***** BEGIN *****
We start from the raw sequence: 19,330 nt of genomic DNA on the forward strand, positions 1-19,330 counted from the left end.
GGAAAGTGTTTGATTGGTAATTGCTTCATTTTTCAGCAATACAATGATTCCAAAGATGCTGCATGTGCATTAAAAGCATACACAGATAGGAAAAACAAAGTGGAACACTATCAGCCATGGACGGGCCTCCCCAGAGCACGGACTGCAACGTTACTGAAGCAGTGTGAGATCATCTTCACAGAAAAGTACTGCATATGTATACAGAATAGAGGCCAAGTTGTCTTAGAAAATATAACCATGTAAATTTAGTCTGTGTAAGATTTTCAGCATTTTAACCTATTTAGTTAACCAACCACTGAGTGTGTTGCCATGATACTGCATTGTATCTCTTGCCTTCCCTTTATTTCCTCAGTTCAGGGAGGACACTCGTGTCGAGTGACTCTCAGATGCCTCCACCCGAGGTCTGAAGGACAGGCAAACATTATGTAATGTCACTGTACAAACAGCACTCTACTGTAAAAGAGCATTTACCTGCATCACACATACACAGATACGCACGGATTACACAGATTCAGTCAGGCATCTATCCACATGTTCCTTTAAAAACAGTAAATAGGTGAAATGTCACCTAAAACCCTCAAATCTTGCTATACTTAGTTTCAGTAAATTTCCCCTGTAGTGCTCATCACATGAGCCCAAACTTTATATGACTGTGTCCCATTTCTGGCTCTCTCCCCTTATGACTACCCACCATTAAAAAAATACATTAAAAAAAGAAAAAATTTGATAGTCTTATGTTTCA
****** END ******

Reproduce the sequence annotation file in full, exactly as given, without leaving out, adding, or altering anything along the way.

We start from the raw sequence: 19,330 nt of genomic DNA on the forward strand, positions 1-19,330 counted from the left end.
GGAAAGTGTTTGATTGGTAATTGCTTCATTTTTCAGCAATACAATGATTCCAAAGATGCTGCATGTGCATTAAAAGCATACACAGATAGGAAAAACAAAGTGGAACACTATCAGCCATGGACGGGCCTCCCCAGAGCACGGACTGCAACGTTACTGAAGCAGTGTGAGATCATCTTCACAGAAAAGTACTGCATATGTATACAGAATAGAGGCCAAGTTGTCTTAGAAAATATAACCATGTAAATTTAGTCTGTGTAAGATTTTCAGCATTTTAACCTATTTAGTTAACCAACCACTGAGTGTGTTGCCATGATACTGCATTGTATCTCTTGCCTTCCCTTTATTTCCTCAGTTCAGGGAGGACACTCGTGTCGAGTGACTCTCAGATGCCTCCACCCGAGGTCTGAAGGACAGGCAAACATTATGTAATGTCACTGTACAAACAGCACTCTACTGTAAAAGAGCATTTACCTGCATCACACATACACAGATACGCACGGATTACACAGATTCAGTCAGGCATCTATCCACATGTTCCTTTAAAAACAGTAAATAGGTGAAATGTCACCTAAAACCCTCAAATCTTGCTATACTTAGTTTCAGTAAATTTCCCCTGTAGTGCTCATCACATGAGCCCAAACTTTATATGACTGTGTCCCATTTCTGGCTCTCTCCCCTTATGACTACCCACCATTAAAAAAATACATTAAAAAAAGAAAAAATTTGATAGTCTTATGTTTCA